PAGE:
Researchers have developed a new, non-invasive strategy to use data from existing cellular wireless networks to identify potential hotspots for the further spread of COVID-19, a breakthrough that may help contain the pandemic. Scientists, including Edwin Chong of Colorado State University in the United States, say the new technique can help identify the busiest areas, such as downtown, where asymptomatic carriers are more likely to come into close contact with a large number of healthy people.
The technique, described in the IEEE Open Journal of Engineering in Medicine and Biology, can help regions avoid scenarios where the virus wreaks havoc in densely populated areas of a country.
Using this strategy, the scientists said they hoped to understand how mobile device users move and congregate over time in an area using so-called transfer and (re) protocols. cell selection.
They explained that these protocols are cellular network technologies that allow people to move freely with their mobile devices without losing service.
Using this data that scientists collected via these networks, they measured cell transfer and (re) selection activity, called HO / CS rate, to assess the local movement of people and the population density of the region.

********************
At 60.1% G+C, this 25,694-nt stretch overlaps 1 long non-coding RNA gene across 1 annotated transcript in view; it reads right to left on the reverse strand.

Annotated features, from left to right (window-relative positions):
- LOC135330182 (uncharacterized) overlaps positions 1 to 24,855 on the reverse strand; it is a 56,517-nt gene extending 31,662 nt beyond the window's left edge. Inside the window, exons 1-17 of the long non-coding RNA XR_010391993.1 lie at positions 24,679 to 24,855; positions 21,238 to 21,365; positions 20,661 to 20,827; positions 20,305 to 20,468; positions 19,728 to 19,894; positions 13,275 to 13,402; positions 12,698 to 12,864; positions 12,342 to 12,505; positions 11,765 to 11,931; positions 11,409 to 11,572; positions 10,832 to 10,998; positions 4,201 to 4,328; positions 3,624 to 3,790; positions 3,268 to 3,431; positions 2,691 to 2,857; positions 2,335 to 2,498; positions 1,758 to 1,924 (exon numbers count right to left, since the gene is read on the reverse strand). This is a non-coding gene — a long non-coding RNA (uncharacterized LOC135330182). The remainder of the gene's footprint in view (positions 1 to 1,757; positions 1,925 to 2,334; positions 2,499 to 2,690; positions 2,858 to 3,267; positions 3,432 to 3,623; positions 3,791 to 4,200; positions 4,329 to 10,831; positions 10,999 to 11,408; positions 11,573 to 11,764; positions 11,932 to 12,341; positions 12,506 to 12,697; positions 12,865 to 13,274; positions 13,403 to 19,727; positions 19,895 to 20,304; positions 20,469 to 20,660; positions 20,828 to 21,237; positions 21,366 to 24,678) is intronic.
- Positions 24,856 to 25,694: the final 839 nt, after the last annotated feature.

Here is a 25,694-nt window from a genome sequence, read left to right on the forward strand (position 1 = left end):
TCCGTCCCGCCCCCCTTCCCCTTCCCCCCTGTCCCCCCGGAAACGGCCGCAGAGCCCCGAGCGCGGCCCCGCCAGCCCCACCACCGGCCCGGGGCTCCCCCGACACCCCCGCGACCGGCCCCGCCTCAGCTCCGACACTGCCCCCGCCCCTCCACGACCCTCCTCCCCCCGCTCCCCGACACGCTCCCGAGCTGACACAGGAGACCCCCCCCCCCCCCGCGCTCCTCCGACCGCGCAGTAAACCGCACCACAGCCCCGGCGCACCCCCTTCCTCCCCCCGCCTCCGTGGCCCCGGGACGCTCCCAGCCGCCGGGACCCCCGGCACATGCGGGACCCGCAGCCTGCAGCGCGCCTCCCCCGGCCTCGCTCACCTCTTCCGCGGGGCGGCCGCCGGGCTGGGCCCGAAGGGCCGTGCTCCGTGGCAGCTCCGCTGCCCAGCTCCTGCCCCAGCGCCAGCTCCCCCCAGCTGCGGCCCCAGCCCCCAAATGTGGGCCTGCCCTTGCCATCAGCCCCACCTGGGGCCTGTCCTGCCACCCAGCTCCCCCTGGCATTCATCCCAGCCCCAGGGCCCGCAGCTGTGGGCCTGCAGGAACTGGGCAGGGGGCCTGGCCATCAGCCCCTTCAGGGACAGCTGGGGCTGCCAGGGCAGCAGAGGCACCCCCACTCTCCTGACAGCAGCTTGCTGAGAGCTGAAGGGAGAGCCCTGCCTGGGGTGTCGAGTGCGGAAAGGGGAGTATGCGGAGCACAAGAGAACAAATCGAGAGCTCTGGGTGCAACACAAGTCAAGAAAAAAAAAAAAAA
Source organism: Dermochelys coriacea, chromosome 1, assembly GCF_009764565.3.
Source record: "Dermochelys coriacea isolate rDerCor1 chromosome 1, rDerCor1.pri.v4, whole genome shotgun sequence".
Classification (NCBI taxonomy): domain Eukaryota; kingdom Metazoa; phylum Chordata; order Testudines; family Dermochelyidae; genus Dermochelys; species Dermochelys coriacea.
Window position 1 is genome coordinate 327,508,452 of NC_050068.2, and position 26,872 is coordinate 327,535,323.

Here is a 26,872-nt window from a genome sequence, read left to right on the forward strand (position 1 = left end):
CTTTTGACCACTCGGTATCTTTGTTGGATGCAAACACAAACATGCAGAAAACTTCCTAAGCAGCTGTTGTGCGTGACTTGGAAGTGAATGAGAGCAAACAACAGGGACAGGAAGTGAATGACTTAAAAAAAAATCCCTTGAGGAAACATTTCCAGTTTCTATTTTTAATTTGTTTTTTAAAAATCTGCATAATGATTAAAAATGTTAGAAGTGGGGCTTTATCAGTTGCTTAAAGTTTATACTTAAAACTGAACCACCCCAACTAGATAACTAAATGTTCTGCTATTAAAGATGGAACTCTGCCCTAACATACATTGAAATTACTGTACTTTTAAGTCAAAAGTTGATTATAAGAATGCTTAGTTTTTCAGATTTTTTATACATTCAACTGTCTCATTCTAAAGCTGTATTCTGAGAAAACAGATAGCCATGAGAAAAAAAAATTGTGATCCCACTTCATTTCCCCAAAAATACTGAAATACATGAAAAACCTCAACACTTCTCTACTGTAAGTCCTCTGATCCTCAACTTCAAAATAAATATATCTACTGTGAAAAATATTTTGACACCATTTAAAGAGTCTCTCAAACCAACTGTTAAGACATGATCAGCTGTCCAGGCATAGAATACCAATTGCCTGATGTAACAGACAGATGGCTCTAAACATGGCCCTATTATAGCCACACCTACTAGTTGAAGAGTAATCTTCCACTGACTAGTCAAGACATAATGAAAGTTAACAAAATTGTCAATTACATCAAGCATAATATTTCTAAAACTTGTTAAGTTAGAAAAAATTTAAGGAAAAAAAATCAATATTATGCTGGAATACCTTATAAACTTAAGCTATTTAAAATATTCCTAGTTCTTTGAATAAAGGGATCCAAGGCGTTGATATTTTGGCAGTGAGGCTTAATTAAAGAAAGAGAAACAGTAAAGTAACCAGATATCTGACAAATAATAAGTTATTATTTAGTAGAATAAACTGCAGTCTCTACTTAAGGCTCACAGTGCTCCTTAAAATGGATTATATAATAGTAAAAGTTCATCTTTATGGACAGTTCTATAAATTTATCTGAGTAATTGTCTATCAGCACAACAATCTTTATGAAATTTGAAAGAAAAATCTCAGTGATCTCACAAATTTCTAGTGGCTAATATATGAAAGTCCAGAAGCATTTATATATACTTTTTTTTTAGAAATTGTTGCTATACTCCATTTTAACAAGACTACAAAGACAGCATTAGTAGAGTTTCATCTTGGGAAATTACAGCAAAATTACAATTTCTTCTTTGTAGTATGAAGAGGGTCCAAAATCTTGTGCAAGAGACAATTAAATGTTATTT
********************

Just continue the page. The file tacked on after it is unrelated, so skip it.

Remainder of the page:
With real-time updates available, they said the data allowed them to report areas at risk for further monitoring.
According to the researchers, the higher the HO / CS rates received in real-time updates, the higher the density and mobility of people in these locations – indicating a higher risk of spreading infectious diseases like COVID-19.
“Our results could help risk managers plan and mitigate risks,” said Chong, who is a leading researcher in cellular wireless networks.
“This could encourage them to close a busy place, for example, or to implement stricter social distancing measures to slow the spread of the virus,” he added.
According to scientists, the approach could also be used to estimate the fraction of people staying at home to determine if communities are following recommended public health policies.
Chong said he is also sensitive to and concerned about privacy and security issues.
Unlike contact search apps that require widespread adoption, he said the new approach protects the privacy and anonymity of individuals without requiring the active participation of device users.
“Our method overcomes the disadvantages of contact tracing applications. All we have to do is perform the measurements using anonymous data that is already collected for other reasons. We do not track individuals”, a said Chong.
According to the Colorado State University scientist, the technique has applications beyond COVID-19.
“It can help with other epidemiological risks, like the flu. Regardless of the disease, it is very important to have tools that help risk managers to focus and prioritize to protect our citizens”, did he declare.